Film Review: The Program

by Mark Woodhouse

Rated M. Starring Ben Foster, Chris O’Dowd, Dustin Hoffman. Directed by Stephen Frears.

Champion, hero, legend… cheat.

The Program is a dramatic retelling of Lance Armstrong’s (Foster) career as a champion cyclist and chronic cheat. It’s based on the book Seven Deadly Sins by investigative journalist David Walsh (O’Dowd), and details Walsh’s attempt to uncover the systematic doping by Armstrong and his team.

If you’re interested in this film, you probably already know the ending. You’ve probably already seen the ending. But you may not know the extent of the deception Armstrong and his team got away with for so long. You may not know the bullying, the manipulation, and the willingness to bend and break every rule possible.

It’s a brilliant story. It’s a shame that it’s just not told very well by this film. It feels a bit more like little episodes, snippets of time strung together into a feature-length film. Sure, they all tell the same story, but the tension isn’t built like it could be.

It’s definitely a film about a sporting controversy and a fraudulent career, and not about the man Lance Armstrong. The focus is on Walsh’s investigation into doping, and it’s fascinating to watch Armstrong stay one step ahead for years. But it means the film largely steers clear of Armstrong’s personal life, giving it a certain feeling of shallowness.

It makes sense, then, that best parts of The Program are the bike races. There are fewer good sporting sequences in films than there were drug-free cyclists in the late 90s, but The Program does it really well. Credit goes to David Millar (former professional cyclist and himself a drug cheat) who consulted on the film. The scenes are fast, tense, and make the most of spectacular Alpine views. They’ve also skilfully cut archival footage of the Tour de France with film footage, and it feels like one second we’re watching it on TV with the rest of the world, and the next we’re there in the race with the riders.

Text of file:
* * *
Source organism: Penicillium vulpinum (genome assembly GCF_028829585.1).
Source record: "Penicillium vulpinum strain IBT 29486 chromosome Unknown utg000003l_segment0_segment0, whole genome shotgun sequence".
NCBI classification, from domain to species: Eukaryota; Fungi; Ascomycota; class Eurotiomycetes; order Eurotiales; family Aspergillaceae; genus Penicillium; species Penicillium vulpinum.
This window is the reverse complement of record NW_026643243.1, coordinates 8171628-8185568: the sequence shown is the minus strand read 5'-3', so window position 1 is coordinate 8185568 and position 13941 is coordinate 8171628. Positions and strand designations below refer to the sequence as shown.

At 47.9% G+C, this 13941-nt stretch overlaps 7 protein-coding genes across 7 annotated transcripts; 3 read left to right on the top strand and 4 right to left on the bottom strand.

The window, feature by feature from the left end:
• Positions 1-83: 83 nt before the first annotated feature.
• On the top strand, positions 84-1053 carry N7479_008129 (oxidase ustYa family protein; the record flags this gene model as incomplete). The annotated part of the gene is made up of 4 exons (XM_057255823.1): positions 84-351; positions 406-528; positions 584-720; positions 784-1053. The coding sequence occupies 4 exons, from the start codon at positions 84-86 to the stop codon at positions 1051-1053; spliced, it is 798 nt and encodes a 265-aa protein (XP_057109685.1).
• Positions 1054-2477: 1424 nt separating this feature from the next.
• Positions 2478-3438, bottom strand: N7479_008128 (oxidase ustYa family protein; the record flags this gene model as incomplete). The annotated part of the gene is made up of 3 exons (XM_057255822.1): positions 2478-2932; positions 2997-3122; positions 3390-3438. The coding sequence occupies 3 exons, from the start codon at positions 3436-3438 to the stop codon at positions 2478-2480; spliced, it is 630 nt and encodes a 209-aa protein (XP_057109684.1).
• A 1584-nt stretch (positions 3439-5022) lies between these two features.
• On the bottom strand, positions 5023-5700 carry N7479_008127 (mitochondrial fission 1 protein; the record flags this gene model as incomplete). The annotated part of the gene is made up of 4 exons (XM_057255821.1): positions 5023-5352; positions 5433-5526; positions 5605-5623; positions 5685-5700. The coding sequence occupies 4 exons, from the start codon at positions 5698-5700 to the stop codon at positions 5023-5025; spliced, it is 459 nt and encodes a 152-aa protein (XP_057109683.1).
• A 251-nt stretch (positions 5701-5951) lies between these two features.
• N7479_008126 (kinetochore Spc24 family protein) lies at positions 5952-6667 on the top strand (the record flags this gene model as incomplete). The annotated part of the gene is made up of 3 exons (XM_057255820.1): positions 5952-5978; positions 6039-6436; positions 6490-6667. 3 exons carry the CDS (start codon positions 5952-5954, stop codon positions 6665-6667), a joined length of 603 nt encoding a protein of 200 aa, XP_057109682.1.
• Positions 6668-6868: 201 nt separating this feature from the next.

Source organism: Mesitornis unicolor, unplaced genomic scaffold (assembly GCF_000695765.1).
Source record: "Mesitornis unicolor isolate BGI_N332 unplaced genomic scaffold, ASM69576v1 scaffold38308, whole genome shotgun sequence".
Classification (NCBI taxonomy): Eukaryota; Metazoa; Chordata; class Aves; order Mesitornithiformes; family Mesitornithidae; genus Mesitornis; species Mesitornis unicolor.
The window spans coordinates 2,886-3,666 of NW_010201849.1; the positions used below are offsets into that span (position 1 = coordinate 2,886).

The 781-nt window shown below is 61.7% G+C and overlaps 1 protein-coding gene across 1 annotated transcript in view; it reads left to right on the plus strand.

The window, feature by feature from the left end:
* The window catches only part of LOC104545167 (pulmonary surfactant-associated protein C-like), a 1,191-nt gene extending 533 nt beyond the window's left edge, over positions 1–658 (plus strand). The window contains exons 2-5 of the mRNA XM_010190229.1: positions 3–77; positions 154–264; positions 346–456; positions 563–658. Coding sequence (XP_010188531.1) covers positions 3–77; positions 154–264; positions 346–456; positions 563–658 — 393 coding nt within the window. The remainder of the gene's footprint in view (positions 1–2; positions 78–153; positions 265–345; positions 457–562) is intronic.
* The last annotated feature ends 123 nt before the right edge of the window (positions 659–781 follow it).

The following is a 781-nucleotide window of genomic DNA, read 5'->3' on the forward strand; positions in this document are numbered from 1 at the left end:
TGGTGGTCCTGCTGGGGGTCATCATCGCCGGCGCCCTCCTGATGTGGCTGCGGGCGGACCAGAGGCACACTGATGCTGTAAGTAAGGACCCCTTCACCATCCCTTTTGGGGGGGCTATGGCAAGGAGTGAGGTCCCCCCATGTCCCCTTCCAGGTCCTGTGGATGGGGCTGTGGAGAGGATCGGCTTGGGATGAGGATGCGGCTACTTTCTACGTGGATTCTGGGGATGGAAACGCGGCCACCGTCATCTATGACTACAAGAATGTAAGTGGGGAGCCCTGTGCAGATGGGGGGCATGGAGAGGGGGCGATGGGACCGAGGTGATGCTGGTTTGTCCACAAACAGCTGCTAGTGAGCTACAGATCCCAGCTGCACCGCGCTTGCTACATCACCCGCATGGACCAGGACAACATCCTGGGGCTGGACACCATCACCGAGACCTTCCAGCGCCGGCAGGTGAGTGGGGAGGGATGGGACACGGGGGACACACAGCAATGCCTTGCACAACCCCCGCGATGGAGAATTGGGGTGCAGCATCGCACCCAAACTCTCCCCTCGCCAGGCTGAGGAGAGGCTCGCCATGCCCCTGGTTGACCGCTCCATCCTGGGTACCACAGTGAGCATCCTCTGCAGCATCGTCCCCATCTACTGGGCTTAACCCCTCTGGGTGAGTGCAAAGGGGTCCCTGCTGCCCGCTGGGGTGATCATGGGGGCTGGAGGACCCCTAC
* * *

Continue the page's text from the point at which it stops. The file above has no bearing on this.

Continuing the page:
Foster is really good as Armstrong (In fact, there’s not a single weakness in the casting, which is excellent), as is O’Dowd as journalist Walsh, but the most interesting character for me was Floyd Landis (Jesse Plemons). He’s the young, bright-eyed rising star from a devout Mennonite family who is placed on ‘the program’ after joining Armstrong US Postal Service team. It’s his struggle with the cheating and lies that I found most captivating.

It’s a shocking thing to see that so many people knew what was happening, and so many people covered it up. There are so many obvious lies in the film that it’s begins to be hard to believe anything that gets said.

How many people would say this is OK? Where would you draw the line?

Luckily for us, God never lies. God speaks truth. In fact, God IS truth. We can indeed trust Jesus, who didn’t count his position of power something to be grasped (a bit like Armstrong), but instead humbled himself by becoming man and by dying on the cross for us. Lance Armstrong teaches us a lot about Jesus in the ways that he is unlike Jesus.

The Verdict: The Program is a brilliant story poorly (but accurately) told, and is definitely a movie to watch for cycling fans. 2.5/5

The Program will be released in Australia this Thursday, 26th November.

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